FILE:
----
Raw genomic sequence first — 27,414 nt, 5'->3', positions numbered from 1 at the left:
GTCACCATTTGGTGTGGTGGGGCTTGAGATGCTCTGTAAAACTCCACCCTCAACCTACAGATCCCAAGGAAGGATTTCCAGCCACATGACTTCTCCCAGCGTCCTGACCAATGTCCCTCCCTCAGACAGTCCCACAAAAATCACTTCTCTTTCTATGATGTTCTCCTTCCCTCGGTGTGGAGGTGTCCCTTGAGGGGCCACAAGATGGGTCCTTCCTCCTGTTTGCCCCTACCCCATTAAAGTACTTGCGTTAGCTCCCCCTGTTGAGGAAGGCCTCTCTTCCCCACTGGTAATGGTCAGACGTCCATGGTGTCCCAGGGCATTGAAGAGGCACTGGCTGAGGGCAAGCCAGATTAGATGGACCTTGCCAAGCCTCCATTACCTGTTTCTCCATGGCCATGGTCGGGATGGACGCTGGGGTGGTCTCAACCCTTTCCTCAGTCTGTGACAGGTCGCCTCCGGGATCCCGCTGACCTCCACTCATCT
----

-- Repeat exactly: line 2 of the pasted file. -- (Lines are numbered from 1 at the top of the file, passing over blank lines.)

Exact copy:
GTCACCATTTGGTGTGGTGGGGCTTGAGATGCTCTGTAAAACTCCACCCTCAACCTACAGATCCCAAGGAAGGATTTCCAGCCACATGACTTCTCCCAGCGTCCTGACCAATGTCCCTCCCTCAGACAGTCCCACAAAAATCACTTCTCTTTCTATGATGTTCTCCTTCCCTCGGTGTGGAGGTGTCCCTTGAGGGGCCACAAGATGGGTCCTTCCTCCTGTTTGCCCCTACCCCATTAAAGTACTTGCGTTAGCTCCCCCTGTTGAGGAAGGCCTCTCTTCCCCACTGGTAATGGTCAGACGTCCATGGTGTCCCAGGGCATTGAAGAGGCACTGGCTGAGGGCAAGCCAGATTAGATGGACCTTGCCAAGCCTCCATTACCTGTTTCTCCATGGCCATGGTCGGGATGGACGCTGGGGTGGTCTCAACCCTTTCCTCAGTCTGTGACAGGTCGCCTCCGGGATCCCGCTGACCTCCACTCATCT